RAID configuration on Windows - Amazon Elastic Compute Cloud

RAID configuration on Windows

With Amazon EBS, you can use any of the standard RAID configurations that you can use with a traditional bare metal server, as long as that particular RAID configuration is supported by the operating system for your instance. This is because all RAID is accomplished at the software level.

Amazon EBS volume data is replicated across multiple servers in an Availability Zone to prevent the loss of data from the failure of any single component. This replication makes Amazon EBS volumes ten times more reliable than typical commodity disk drives. For more information, see Amazon EBS Availability and Durability in the Amazon EBS product detail pages.


You should avoid booting from a RAID volume. If one of the devices fails, you may be unable to boot the operating system.

If you need to create a RAID array on a Linux instance, see RAID configuration on Linux in the Amazon EC2 User Guide for Linux Instances.

RAID configuration options

Creating a RAID 0 array allows you to achieve a higher level of performance for a file system than you can provision on a single Amazon EBS volume. Use RAID 0 when I/O performance is of the utmost importance. With RAID 0, I/O is distributed across the volumes in a stripe. If you add a volume, you get the straight addition of throughput and IOPS. However, keep in mind that performance of the stripe is limited to the worst performing volume in the set, and that the loss of a single volume in the set results in a complete data loss for the array.

The resulting size of a RAID 0 array is the sum of the sizes of the volumes within it, and the bandwidth is the sum of the available bandwidth of the volumes within it. For example, two 500 GiB io1 volumes with 4,000 provisioned IOPS each create a 1000 GiB RAID 0 array with an available bandwidth of 8,000 IOPS and 1,000 MiB/s of throughput.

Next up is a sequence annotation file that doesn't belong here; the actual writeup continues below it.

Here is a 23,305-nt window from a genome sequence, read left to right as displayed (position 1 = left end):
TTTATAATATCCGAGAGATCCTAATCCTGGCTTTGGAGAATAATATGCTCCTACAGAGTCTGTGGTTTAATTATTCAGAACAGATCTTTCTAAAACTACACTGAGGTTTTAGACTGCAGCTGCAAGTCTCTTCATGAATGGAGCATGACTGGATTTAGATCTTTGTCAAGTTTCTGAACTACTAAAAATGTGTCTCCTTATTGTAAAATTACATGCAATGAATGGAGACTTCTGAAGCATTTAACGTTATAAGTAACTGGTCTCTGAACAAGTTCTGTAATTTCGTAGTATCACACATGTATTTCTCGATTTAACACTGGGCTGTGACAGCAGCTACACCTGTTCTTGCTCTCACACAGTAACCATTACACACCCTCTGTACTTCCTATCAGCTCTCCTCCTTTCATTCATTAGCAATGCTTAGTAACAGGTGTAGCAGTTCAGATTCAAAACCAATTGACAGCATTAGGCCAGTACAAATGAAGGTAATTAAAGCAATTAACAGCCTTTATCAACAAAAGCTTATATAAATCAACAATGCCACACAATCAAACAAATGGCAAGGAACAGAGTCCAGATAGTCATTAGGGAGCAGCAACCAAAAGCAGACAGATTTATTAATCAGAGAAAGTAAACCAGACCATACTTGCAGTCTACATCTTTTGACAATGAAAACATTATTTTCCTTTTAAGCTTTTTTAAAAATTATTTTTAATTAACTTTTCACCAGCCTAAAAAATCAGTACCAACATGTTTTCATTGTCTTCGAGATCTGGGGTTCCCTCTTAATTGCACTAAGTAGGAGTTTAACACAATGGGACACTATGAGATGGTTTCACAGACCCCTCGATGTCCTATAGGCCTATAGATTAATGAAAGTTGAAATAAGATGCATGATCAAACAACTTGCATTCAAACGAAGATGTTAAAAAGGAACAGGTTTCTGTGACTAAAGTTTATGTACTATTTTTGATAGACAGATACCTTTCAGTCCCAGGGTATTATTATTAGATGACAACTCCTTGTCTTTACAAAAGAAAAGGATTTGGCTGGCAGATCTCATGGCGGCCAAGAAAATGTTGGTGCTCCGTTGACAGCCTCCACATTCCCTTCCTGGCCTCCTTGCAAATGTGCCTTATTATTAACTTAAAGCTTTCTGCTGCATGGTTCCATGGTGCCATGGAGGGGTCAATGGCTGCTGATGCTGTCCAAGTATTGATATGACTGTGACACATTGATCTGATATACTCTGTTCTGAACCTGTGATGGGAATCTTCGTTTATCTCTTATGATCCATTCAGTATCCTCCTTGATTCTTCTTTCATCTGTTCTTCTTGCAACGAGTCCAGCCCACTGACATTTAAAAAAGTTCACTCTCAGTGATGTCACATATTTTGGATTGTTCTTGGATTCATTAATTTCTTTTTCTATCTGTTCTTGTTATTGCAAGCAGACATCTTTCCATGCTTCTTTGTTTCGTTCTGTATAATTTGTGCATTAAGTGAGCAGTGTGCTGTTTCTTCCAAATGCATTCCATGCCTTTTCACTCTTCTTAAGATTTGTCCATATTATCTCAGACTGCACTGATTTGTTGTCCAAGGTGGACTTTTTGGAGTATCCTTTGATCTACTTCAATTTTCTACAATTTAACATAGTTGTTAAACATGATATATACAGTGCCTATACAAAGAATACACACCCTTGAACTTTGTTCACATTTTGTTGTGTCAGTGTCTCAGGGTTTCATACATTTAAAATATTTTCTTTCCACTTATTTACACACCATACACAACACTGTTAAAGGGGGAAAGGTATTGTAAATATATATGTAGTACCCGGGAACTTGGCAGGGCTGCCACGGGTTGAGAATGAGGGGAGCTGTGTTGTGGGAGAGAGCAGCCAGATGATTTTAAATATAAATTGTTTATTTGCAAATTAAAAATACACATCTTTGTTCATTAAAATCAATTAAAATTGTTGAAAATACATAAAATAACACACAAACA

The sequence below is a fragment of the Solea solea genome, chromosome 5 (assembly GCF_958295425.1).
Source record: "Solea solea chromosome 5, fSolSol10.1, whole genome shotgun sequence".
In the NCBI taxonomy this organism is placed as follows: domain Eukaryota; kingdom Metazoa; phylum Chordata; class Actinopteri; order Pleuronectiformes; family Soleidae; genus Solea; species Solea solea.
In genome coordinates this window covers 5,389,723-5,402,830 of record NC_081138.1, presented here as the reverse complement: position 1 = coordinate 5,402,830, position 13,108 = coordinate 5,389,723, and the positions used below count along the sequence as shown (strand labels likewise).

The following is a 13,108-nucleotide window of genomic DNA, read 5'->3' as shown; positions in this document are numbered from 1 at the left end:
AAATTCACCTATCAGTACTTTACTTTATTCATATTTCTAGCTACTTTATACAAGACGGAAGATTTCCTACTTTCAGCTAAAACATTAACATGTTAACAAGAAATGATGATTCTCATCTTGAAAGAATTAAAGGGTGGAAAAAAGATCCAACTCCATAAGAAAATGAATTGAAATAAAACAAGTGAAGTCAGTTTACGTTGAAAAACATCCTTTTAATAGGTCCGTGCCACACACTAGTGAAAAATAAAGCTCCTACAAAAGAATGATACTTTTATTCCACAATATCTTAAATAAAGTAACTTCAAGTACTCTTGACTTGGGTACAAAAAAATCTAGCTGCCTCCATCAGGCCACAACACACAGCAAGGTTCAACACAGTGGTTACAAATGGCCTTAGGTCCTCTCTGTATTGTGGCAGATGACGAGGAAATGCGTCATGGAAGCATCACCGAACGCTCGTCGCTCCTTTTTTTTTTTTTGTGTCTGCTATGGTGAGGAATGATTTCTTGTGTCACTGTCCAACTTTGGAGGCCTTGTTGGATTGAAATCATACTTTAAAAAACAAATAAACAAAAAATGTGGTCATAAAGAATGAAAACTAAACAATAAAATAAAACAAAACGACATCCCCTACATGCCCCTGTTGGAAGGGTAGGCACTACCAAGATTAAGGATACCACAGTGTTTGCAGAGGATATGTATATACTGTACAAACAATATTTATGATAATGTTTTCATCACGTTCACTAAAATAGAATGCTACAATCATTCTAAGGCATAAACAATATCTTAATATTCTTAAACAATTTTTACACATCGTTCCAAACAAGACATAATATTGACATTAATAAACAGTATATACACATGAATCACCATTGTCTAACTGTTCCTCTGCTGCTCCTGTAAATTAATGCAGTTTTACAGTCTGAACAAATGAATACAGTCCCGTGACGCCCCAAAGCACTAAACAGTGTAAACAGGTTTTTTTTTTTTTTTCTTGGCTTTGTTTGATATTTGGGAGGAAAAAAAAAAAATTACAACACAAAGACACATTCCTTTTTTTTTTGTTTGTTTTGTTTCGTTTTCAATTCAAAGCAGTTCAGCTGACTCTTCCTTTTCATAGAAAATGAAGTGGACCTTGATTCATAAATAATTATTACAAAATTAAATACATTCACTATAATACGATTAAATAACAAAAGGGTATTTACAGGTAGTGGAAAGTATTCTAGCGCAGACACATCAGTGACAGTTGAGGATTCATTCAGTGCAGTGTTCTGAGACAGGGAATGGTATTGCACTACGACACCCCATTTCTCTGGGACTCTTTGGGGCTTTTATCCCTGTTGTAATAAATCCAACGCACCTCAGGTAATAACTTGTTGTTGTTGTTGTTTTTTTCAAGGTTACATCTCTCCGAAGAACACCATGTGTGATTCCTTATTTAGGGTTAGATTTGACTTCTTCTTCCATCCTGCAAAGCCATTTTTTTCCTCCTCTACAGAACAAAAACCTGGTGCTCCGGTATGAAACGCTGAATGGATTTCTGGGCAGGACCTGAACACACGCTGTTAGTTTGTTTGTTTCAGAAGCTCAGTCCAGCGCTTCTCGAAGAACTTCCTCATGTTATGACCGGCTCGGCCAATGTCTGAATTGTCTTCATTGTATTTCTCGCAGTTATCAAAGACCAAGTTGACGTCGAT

RAID 5 and RAID 6 are not recommended for Amazon EBS because the parity write operations of these RAID modes consume some of the IOPS available to your volumes. Depending on the configuration of your RAID array, these RAID modes provide 20-30% fewer usable IOPS than a RAID 0 configuration. Increased cost is a factor with these RAID modes as well; when using identical volume sizes and speeds, a 2-volume RAID 0 array can outperform a 4-volume RAID 6 array that costs twice as much.

RAID 1 is also not recommended for use with Amazon EBS. RAID 1 requires more Amazon EC2 to Amazon EBS bandwidth than non-RAID configurations because the data is written to multiple volumes simultaneously. In addition, RAID 1 does not provide any write performance improvement.

Create a RAID 0 array on Windows

This documentation provides a basic RAID 0 setup example.

Before you perform this procedure, you need to decide how large your RAID 0 array should be and how many IOPS you want to provision.

Use the following procedure to create the RAID 0 array. Note that you can get directions for Linux instances from Create a RAID 0 array on Linux in the Amazon EC2 User Guide for Linux Instances.

To create a RAID 0 array on Windows

  1. Create the Amazon EBS volumes for your array. For more information, see Create an Amazon EBS volume.


    Create volumes with identical size and IOPS performance values for your array. Make sure you do not create an array that exceeds the available bandwidth of your EC2 instance.

  2. Attach the Amazon EBS volumes to the instance that you want to host the array. For more information, see Attach an Amazon EBS volume to an instance.

  3. Connect to your Windows instance. For more information, see Connect to your Windows instance.

  4. Open a command prompt and type the diskpart command.

    diskpart Microsoft DiskPart version 6.1.7601 Copyright (C) 1999-2008 Microsoft Corporation. On computer: WIN-BM6QPPL51CO
  5. At the DISKPART prompt, list the available disks with the following command.

    DISKPART> list disk Disk ### Status Size Free Dyn Gpt -------- ------------- ------- ------- --- --- Disk 0 Online 30 GB 0 B Disk 1 Online 8 GB 0 B Disk 2 Online 8 GB 0 B

    Identify the disks you want to use in your array and take note of their disk numbers.

  6. Each disk you want to use in your array must be an online dynamic disk that does not contain any existing volumes. Use the following steps to convert basic disks to dynamic disks and to delete any existing volumes.